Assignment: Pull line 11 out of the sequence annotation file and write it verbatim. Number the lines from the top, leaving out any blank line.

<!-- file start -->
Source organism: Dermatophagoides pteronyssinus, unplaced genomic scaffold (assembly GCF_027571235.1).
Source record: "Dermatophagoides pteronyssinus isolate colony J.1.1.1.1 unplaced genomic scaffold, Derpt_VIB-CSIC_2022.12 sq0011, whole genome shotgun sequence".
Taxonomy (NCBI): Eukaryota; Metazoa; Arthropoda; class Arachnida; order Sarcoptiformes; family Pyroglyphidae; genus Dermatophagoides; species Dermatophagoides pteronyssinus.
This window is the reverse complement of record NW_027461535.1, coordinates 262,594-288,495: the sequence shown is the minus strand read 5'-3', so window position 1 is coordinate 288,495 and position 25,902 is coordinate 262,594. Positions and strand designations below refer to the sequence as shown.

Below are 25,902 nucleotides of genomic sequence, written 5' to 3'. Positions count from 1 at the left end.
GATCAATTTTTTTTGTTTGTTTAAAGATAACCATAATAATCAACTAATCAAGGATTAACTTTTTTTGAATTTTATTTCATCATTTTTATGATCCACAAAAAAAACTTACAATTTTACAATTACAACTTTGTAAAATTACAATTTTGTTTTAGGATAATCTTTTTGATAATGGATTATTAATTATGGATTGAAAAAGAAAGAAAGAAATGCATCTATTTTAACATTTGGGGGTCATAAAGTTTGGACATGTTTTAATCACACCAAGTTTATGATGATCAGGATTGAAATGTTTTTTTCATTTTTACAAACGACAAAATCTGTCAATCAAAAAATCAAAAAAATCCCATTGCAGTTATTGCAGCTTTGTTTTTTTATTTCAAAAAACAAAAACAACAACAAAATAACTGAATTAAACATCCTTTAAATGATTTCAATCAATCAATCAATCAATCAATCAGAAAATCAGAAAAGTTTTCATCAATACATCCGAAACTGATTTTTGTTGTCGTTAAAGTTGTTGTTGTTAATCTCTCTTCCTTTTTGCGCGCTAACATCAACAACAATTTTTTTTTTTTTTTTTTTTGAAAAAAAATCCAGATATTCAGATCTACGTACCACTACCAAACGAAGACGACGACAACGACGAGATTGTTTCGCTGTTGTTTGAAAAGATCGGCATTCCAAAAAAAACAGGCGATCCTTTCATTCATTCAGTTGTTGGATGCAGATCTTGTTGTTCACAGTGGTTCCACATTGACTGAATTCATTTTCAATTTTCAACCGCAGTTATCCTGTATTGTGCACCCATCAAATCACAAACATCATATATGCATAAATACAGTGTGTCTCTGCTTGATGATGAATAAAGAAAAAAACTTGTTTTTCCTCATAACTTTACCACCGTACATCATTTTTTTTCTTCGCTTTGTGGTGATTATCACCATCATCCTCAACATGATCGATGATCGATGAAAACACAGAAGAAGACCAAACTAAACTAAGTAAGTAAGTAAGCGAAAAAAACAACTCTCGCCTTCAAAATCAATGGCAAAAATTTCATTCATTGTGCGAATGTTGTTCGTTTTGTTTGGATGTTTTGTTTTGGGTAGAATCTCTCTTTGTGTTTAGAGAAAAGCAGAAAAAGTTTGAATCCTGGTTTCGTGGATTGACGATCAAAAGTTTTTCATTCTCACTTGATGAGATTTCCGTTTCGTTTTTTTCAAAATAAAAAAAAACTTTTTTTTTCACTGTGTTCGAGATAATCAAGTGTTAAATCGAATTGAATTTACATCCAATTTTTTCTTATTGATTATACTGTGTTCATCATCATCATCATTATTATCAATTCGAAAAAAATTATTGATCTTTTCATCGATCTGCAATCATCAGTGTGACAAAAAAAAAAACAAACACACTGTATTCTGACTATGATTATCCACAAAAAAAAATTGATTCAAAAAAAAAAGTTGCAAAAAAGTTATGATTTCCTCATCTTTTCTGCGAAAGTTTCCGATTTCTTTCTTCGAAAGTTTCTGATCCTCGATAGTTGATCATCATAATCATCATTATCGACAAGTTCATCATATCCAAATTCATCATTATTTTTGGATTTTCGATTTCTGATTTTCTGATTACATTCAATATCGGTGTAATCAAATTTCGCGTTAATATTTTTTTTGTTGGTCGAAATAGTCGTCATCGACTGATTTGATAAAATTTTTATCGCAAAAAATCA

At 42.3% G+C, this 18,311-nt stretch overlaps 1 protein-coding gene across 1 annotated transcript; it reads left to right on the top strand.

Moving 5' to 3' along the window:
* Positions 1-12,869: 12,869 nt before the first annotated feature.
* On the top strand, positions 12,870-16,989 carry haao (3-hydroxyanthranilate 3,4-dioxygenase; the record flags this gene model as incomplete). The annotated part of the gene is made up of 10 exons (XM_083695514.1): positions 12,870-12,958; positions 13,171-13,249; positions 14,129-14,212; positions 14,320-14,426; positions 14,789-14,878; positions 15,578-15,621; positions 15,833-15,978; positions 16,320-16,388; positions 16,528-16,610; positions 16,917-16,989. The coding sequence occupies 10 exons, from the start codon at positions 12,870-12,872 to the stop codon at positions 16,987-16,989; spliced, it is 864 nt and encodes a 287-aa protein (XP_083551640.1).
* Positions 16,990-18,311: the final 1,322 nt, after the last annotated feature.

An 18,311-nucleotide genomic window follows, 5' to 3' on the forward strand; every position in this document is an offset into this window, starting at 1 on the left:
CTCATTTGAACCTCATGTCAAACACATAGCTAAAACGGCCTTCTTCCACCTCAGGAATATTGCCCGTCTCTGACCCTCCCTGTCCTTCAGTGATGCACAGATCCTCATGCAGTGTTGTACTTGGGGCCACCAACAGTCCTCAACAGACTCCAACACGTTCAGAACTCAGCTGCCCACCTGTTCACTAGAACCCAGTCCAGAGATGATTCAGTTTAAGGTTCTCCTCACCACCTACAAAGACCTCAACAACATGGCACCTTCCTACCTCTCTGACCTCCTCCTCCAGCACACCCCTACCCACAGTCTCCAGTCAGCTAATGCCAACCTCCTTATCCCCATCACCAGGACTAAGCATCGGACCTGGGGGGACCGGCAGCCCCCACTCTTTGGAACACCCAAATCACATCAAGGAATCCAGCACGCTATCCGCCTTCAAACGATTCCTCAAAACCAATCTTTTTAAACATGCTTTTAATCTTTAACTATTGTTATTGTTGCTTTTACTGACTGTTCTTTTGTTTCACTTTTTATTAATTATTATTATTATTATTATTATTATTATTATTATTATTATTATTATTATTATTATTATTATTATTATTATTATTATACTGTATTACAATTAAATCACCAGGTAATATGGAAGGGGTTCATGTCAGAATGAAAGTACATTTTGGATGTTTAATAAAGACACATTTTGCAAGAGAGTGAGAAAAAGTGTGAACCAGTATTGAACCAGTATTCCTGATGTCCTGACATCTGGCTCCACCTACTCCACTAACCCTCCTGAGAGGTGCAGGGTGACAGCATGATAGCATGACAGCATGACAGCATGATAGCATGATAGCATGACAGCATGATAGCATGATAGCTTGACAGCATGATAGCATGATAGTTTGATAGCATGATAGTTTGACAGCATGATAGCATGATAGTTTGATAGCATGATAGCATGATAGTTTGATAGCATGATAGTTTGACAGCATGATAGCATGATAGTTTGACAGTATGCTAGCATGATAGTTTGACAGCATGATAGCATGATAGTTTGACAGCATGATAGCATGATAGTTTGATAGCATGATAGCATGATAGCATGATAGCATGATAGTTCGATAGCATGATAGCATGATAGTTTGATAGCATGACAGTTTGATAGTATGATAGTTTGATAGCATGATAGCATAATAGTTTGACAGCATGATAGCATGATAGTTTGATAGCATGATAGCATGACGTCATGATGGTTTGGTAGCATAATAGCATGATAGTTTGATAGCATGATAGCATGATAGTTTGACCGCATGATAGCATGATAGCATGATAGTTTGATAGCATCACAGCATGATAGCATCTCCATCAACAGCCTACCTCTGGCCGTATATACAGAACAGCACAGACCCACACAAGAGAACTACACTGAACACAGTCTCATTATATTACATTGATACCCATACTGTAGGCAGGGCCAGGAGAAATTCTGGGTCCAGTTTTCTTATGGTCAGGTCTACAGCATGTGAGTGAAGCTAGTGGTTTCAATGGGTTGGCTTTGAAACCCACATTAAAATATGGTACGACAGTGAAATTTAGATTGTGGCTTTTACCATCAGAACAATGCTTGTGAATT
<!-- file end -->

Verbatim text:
* Positions 16,990-18,311: the final 1,322 nt, after the last annotated feature.